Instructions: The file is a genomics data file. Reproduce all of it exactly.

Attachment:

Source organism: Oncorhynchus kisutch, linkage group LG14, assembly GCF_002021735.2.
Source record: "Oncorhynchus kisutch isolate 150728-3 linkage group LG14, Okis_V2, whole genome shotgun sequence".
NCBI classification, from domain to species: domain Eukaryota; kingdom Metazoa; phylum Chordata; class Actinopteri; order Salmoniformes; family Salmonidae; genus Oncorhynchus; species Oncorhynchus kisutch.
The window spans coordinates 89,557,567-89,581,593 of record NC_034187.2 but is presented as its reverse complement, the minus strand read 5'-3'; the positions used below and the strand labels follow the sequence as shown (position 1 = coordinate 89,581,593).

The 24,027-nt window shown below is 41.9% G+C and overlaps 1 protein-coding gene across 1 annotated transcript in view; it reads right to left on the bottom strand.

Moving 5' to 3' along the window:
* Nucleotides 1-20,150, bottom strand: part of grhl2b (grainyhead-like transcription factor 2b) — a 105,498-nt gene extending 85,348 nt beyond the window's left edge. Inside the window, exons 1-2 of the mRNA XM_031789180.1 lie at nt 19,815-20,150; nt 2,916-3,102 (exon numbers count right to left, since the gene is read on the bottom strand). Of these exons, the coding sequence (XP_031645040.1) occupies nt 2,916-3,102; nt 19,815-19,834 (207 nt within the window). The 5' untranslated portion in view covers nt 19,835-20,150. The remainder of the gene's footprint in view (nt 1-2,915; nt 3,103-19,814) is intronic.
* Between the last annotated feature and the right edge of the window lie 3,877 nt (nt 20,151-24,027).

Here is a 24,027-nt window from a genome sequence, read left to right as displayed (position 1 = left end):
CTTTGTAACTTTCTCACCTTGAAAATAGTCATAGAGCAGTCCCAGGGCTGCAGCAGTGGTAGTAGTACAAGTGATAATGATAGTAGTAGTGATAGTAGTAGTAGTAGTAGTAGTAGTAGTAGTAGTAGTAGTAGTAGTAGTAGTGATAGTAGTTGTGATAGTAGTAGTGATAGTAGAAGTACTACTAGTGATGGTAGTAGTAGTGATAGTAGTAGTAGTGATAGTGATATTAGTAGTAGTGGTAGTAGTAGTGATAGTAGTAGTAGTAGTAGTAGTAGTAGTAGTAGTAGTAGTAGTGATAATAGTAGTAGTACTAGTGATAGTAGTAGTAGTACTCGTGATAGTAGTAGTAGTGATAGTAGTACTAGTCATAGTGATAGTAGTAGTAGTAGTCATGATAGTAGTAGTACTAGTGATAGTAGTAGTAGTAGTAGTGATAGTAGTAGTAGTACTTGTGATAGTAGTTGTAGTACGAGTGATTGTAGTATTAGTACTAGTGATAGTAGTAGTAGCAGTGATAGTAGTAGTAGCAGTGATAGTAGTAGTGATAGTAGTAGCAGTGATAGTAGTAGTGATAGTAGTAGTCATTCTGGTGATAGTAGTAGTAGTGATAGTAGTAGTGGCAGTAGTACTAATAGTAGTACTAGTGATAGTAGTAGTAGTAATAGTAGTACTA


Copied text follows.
Source organism: Oncorhynchus kisutch, linkage group LG14, assembly GCF_002021735.2.
Source record: "Oncorhynchus kisutch isolate 150728-3 linkage group LG14, Okis_V2, whole genome shotgun sequence".
NCBI classification, from domain to species: domain Eukaryota; kingdom Metazoa; phylum Chordata; class Actinopteri; order Salmoniformes; family Salmonidae; genus Oncorhynchus; species Oncorhynchus kisutch.
The window spans coordinates 89,557,567-89,581,593 of record NC_034187.2 but is presented as its reverse complement, the minus strand read 5'-3'; the positions used below and the strand labels follow the sequence as shown (position 1 = coordinate 89,581,593).

The 24,027-nt window shown below is 41.9% G+C and overlaps 1 protein-coding gene across 1 annotated transcript in view; it reads right to left on the bottom strand.

Moving 5' to 3' along the window:
* Nucleotides 1-20,150, bottom strand: part of grhl2b (grainyhead-like transcription factor 2b) — a 105,498-nt gene extending 85,348 nt beyond the window's left edge. Inside the window, exons 1-2 of the mRNA XM_031789180.1 lie at nt 19,815-20,150; nt 2,916-3,102 (exon numbers count right to left, since the gene is read on the bottom strand). Of these exons, the coding sequence (XP_031645040.1) occupies nt 2,916-3,102; nt 19,815-19,834 (207 nt within the window). The 5' untranslated portion in view covers nt 19,835-20,150. The remainder of the gene's footprint in view (nt 1-2,915; nt 3,103-19,814) is intronic.
* Between the last annotated feature and the right edge of the window lie 3,877 nt (nt 20,151-24,027).

Here is a 24,027-nt window from a genome sequence, read left to right as displayed (position 1 = left end):
CTTTGTAACTTTCTCACCTTGAAAATAGTCATAGAGCAGTCCCAGGGCTGCAGCAGTGGTAGTAGTACAAGTGATAATGATAGTAGTAGTGATAGTAGTAGTAGTAGTAGTAGTAGTAGTAGTAGTAGTAGTAGTAGTAGTAGTGATAGTAGTTGTGATAGTAGTAGTGATAGTAGAAGTACTACTAGTGATGGTAGTAGTAGTGATAGTAGTAGTAGTGATAGTGATATTAGTAGTAGTGGTAGTAGTAGTGATAGTAGTAGTAGTAGTAGTAGTAGTAGTAGTAGTAGTAGTAGTGATAATAGTAGTAGTACTAGTGATAGTAGTAGTAGTACTCGTGATAGTAGTAGTAGTGATAGTAGTACTAGTCATAGTGATAGTAGTAGTAGTAGTCATGATAGTAGTAGTACTAGTGATAGTAGTAGTAGTAGTAGTGATAGTAGTAGTAGTACTTGTGATAGTAGTTGTAGTACGAGTGATTGTAGTATTAGTACTAGTGATAGTAGTAGTAGCAGTGATAGTAGTAGTAGCAGTGATAGTAGTAGTGATAGTAGTAGCAGTGATAGTAGTAGTGATAGTAGTAGTCATTCTGGTGATAGTAGTAGTAGTGATAGTAGTAGTGGCAGTAGTACTAATAGTAGTACTAGTGATAGTAGTAGTAGTAATAGTAGTACTA